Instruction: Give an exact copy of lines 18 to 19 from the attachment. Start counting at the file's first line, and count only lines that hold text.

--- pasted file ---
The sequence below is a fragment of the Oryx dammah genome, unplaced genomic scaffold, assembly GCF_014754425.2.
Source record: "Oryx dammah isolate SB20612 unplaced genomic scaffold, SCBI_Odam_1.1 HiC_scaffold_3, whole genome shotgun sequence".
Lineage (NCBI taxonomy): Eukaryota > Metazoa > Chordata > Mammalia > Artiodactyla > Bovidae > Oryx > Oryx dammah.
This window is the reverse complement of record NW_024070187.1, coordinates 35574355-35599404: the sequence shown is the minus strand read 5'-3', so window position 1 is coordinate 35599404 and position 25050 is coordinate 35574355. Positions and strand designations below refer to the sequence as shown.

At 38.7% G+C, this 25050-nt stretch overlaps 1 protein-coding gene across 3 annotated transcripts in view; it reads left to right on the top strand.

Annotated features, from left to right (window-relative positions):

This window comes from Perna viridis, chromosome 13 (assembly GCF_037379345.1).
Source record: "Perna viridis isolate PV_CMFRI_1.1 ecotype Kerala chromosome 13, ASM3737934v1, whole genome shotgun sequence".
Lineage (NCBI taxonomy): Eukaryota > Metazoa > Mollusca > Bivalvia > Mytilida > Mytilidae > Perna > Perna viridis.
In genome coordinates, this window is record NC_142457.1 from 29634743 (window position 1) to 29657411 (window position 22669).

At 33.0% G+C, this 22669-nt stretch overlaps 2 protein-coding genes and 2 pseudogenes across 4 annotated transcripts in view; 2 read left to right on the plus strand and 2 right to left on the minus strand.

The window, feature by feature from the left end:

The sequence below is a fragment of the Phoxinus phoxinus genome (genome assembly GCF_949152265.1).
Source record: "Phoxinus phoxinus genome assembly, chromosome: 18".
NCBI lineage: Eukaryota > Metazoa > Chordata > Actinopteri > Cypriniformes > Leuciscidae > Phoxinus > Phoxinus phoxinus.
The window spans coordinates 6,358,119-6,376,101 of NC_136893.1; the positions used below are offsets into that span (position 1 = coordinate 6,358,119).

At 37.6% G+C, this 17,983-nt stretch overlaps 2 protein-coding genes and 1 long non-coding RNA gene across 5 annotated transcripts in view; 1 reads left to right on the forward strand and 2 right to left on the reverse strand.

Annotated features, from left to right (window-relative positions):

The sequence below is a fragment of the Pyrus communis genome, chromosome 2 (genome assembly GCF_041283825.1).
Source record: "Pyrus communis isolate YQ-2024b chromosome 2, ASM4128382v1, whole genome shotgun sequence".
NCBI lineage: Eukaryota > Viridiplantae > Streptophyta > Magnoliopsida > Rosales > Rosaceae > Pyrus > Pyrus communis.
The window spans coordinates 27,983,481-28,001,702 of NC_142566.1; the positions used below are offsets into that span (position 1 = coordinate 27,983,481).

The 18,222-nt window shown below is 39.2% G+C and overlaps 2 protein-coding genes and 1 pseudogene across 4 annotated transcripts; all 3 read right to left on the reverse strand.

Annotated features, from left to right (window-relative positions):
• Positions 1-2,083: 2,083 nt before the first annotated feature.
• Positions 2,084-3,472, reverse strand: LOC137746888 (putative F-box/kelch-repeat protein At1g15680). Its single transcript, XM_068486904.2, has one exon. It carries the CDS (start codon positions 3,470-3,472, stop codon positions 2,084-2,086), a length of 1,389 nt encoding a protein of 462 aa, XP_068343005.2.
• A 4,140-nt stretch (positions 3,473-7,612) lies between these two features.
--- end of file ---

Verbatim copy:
Annotated features, from left to right (window-relative positions):

The sequence below is a fragment of the Pyrus communis genome, chromosome 2 (genome assembly GCF_041283825.1).